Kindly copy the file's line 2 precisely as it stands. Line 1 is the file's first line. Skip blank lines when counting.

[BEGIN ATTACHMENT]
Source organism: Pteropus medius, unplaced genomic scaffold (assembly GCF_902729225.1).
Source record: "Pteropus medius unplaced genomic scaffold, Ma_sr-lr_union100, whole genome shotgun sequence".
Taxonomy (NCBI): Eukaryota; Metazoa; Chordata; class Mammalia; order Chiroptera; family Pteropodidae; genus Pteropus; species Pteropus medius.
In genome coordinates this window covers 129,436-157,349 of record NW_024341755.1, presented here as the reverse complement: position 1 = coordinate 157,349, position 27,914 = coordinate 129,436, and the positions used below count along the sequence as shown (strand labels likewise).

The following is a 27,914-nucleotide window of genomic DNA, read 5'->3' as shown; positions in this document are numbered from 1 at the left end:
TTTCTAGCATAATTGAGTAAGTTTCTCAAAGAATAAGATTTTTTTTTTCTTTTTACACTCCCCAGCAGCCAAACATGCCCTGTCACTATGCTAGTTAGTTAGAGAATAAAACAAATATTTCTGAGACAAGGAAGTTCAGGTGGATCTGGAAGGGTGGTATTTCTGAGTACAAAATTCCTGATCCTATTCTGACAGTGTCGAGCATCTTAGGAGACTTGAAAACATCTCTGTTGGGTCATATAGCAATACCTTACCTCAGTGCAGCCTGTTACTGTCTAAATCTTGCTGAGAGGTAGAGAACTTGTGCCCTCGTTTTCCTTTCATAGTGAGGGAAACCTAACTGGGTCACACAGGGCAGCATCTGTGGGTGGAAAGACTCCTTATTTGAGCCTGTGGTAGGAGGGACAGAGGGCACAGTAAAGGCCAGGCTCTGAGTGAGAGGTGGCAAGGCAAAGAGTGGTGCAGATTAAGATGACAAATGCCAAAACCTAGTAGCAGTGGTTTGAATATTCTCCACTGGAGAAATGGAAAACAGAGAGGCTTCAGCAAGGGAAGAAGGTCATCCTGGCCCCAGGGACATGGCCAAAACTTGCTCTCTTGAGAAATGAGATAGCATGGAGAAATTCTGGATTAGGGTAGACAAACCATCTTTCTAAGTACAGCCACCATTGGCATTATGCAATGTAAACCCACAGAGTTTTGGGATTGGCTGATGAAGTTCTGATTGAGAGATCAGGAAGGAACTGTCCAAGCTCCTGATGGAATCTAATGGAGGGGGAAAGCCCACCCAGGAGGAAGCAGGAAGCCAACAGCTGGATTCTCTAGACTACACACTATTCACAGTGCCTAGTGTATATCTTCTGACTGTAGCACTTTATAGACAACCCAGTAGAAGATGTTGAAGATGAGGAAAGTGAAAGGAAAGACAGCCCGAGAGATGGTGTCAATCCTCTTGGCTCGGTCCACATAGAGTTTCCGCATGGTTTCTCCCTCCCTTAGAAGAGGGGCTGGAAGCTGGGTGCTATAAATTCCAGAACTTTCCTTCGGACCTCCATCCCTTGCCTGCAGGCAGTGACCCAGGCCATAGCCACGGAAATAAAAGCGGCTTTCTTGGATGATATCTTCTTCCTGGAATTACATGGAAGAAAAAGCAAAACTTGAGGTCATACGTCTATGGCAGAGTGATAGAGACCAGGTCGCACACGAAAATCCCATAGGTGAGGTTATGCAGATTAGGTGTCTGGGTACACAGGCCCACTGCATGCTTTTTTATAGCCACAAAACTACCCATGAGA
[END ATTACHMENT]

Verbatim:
Source record: "Pteropus medius unplaced genomic scaffold, Ma_sr-lr_union100, whole genome shotgun sequence".